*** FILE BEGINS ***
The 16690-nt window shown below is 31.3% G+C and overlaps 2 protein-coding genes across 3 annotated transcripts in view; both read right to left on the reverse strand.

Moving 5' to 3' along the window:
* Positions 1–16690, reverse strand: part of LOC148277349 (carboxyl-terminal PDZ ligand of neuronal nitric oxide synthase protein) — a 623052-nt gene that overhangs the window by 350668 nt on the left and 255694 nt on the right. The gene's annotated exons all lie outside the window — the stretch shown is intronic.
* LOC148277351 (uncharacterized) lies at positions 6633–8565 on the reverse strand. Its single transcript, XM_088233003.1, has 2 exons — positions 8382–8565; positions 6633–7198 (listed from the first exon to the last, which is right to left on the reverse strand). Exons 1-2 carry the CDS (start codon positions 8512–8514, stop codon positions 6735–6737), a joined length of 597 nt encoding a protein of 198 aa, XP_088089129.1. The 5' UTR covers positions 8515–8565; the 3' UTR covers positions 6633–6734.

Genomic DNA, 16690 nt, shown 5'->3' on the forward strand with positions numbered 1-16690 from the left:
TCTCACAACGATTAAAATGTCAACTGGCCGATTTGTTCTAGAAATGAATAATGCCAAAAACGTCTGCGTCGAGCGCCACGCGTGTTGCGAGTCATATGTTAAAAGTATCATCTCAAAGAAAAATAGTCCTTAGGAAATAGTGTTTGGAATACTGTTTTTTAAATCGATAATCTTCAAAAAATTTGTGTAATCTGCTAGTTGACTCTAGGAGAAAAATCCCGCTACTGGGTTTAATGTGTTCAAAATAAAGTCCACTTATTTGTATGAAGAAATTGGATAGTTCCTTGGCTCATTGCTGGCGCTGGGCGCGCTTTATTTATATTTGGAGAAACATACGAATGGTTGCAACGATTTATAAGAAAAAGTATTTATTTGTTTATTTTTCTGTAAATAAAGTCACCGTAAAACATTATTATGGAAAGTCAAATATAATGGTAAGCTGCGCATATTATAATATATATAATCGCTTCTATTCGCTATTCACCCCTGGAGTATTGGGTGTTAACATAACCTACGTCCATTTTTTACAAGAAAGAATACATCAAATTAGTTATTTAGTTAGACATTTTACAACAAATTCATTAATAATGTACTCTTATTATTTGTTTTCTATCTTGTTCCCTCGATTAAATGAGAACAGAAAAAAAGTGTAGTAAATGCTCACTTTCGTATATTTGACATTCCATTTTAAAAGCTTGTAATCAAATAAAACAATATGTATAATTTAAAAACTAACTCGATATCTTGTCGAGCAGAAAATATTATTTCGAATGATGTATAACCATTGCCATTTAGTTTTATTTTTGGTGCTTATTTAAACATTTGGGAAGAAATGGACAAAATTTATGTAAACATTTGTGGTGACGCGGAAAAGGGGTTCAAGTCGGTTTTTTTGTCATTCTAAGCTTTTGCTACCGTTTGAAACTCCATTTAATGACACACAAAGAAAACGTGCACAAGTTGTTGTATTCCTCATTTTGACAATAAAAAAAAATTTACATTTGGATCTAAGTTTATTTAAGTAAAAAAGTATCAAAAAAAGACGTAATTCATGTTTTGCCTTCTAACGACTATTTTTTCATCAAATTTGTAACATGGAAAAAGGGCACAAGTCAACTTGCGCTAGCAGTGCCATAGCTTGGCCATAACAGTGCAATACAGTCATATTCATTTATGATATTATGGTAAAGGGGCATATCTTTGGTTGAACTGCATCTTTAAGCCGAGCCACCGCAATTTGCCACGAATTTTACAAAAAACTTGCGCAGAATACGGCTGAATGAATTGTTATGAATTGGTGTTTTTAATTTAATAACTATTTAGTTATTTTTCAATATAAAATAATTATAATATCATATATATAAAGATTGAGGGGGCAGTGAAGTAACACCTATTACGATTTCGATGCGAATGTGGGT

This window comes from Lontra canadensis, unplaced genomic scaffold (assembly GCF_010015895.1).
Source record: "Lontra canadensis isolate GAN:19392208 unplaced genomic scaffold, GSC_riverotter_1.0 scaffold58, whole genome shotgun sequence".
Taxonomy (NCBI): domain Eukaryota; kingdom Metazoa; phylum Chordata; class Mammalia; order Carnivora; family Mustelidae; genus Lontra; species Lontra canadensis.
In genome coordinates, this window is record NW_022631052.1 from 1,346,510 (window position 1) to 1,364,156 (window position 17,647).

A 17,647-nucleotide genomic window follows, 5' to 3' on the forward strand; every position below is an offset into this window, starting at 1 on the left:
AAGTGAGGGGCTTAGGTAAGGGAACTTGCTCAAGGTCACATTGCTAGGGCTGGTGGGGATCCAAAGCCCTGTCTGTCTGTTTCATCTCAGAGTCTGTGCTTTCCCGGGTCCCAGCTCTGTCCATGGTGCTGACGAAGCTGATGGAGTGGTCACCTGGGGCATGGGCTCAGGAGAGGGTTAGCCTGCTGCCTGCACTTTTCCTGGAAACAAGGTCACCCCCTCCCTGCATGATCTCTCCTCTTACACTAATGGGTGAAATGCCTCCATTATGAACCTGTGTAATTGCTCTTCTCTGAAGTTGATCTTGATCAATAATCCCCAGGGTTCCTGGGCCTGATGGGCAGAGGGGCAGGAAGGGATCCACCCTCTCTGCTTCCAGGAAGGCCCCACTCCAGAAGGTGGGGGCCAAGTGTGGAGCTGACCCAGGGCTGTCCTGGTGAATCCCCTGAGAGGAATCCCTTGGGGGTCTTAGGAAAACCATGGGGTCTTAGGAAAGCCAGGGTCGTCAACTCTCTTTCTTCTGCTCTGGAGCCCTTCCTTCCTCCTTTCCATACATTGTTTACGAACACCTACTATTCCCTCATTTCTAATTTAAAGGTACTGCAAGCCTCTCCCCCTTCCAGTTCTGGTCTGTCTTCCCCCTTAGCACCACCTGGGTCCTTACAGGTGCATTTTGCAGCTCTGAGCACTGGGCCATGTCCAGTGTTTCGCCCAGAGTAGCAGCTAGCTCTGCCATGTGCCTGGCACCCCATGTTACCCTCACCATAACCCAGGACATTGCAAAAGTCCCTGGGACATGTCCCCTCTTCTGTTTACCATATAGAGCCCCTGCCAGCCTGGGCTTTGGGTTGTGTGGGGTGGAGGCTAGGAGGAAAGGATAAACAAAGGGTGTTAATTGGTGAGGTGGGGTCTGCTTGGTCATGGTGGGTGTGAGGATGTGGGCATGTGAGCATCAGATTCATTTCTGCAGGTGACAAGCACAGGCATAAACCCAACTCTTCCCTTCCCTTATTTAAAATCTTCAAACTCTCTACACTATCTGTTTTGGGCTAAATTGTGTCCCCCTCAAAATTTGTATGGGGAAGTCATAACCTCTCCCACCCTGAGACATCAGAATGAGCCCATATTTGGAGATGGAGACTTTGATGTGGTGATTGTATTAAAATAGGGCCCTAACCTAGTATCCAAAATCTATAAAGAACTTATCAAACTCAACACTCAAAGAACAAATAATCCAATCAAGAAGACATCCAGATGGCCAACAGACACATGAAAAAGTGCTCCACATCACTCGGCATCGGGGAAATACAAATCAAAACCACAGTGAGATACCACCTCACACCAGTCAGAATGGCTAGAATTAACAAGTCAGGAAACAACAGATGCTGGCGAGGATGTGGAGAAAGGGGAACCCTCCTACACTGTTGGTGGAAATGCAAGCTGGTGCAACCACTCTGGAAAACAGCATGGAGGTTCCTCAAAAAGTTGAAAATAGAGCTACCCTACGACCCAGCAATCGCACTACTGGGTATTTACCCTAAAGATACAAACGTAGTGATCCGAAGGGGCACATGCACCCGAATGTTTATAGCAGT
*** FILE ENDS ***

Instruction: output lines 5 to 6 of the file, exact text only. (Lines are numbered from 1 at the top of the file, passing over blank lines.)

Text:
Genomic DNA, 16690 nt, shown 5'->3' on the forward strand with positions numbered 1-16690 from the left:
TCTCACAACGATTAAAATGTCAACTGGCCGATTTGTTCTAGAAATGAATAATGCCAAAAACGTCTGCGTCGAGCGCCACGCGTGTTGCGAGTCATATGTTAAAAGTATCATCTCAAAGAAAAATAGTCCTTAGGAAATAGTGTTTGGAATACTGTTTTTTAAATCGATAATCTTCAAAAAATTTGTGTAATCTGCTAGTTGACTCTAGGAGAAAAATCCCGCTACTGGGTTTAATGTGTTCAAAATAAAGTCCACTTATTTGTATGAAGAAATTGGATAGTTCCTTGGCTCATTGCTGGCGCTGGGCGCGCTTTATTTATATTTGGAGAAACATACGAATGGTTGCAACGATTTATAAGAAAAAGTATTTATTTGTTTATTTTTCTGTAAATAAAGTCACCGTAAAACATTATTATGGAAAGTCAAATATAATGGTAAGCTGCGCATATTATAATATATATAATCGCTTCTATTCGCTATTCACCCCTGGAGTATTGGGTGTTAACATAACCTACGTCCATTTTTTACAAGAAAGAATACATCAAATTAGTTATTTAGTTAGACATTTTACAACAAATTCATTAATAATGTACTCTTATTATTTGTTTTCTATCTTGTTCCCTCGATTAAATGAGAACAGAAAAAAAGTGTAGTAAATGCTCACTTTCGTATATTTGACATTCCATTTTAAAAGCTTGTAATCAAATAAAACAATATGTATAATTTAAAAACTAACTCGATATCTTGTCGAGCAGAAAATATTATTTCGAATGATGTATAACCATTGCCATTTAGTTTTATTTTTGGTGCTTATTTAAACATTTGGGAAGAAATGGACAAAATTTATGTAAACATTTGTGGTGACGCGGAAAAGGGGTTCAAGTCGGTTTTTTTGTCATTCTAAGCTTTTGCTACCGTTTGAAACTCCATTTAATGACACACAAAGAAAACGTGCACAAGTTGTTGTATTCCTCATTTTGACAATAAAAAAAAATTTACATTTGGATCTAAGTTTATTTAAGTAAAAAAGTATCAAAAAAAGACGTAATTCATGTTTTGCCTTCTAACGACTATTTTTTCATCAAATTTGTAACATGGAAAAAGGGCACAAGTCAACTTGCGCTAGCAGTGCCATAGCTTGGCCATAACAGTGCAATACAGTCATATTCATTTATGATATTATGGTAAAGGGGCATATCTTTGGTTGAACTGCATCTTTAAGCCGAGCCACCGCAATTTGCCACGAATTTTACAAAAAACTTGCGCAGAATACGGCTGAATGAATTGTTATGAATTGGTGTTTTTAATTTAATAACTATTTAGTTATTTTTCAATATAAAATAATTATAATATCATATATATAAAGATTGAGGGGGCAGTGAAGTAACACCTATTACGATTTCGATGCGAATGTGGGT